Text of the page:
Make Mine Music
The Personal Studio Comes of Age
By Khat Brooks
The digital age has brought on a lot of new forms of interactive entertainment, but not all of them center on game consoles and joysticks. The oldest interactive entertainment of all—making music—has also entered the digital age. The advent of inexpensive desktop recording hardware and software has made any spare corner of a bedroom or garage a potential hit factory, or at the very least, a place where your customers can unwind and have fun.
Because today's music-making gear is now so powerful and affordable, some of your customers will want you to help them design a space in their house or apartment for a home studio, whether for multimedia activity or audio recording. Naturally, they'll look to you, the A/V wunderkind that built them their home theater. With so much crossover in room design and acoustical components, there's no reason why you can't come to the rescue again. Because there are major differences in the basic studio's equipment, speaker placement, and application, and a home theater, A/V designers accustomed to home theater installs need at least a primer in studio design. After all, nobody wants to hear the kids banging on guitars and drums while the rest of the family watches a movie.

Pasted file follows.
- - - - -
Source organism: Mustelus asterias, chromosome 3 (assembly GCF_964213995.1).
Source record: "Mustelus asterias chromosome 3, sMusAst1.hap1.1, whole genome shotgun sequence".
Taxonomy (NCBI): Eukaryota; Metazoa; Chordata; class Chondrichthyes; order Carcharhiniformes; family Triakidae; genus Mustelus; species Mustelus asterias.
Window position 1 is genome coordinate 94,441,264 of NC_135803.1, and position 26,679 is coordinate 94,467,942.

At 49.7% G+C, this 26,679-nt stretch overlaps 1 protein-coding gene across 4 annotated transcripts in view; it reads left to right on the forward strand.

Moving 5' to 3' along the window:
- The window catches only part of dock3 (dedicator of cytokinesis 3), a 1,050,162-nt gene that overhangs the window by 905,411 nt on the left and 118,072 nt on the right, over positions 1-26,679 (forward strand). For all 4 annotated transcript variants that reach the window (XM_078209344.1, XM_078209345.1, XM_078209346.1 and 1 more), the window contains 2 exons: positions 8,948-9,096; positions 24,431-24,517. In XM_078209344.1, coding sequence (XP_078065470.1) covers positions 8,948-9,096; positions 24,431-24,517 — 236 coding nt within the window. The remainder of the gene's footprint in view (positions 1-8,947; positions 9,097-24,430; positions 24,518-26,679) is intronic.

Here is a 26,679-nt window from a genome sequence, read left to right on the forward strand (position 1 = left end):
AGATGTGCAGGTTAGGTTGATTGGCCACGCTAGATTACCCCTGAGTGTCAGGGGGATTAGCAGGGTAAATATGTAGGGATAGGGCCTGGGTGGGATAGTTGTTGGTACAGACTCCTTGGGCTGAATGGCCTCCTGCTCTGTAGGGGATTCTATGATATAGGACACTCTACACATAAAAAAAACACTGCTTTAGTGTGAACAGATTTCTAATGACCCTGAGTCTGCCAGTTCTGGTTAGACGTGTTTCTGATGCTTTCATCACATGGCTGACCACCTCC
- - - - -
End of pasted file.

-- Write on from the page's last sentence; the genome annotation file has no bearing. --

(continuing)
WHAT'S THE DEAL?
Audio One, a Nashville-based provider of studio design, installation, wiring, and digital audio solutions, has had its feet in both the recording studio and home-theater design markets for years. Founder and president David Frangioni started out in studio design and his innovation in surround sound brought him to the home theater front. While Frangioni has designed tons of private studios and systems for major artists like Ozzy Osbourne and Aerosmith, his craft leads him to all kinds of clients.
"What I've found in the home studio market is everything from clients who just want a basic set-up—a scratch pad for some ideas—to those wanting a studio for their kids, to hobbyists taking it to the next level, to people looking to make a statement with their studio," describes Frangioni. "Because these studios run the budgetary gamut, from a couple thousand dollars to a couple million, installers need to evaluate first of all whether the project's within their scope and what aspects of the project require the attention of someone else they can bring in."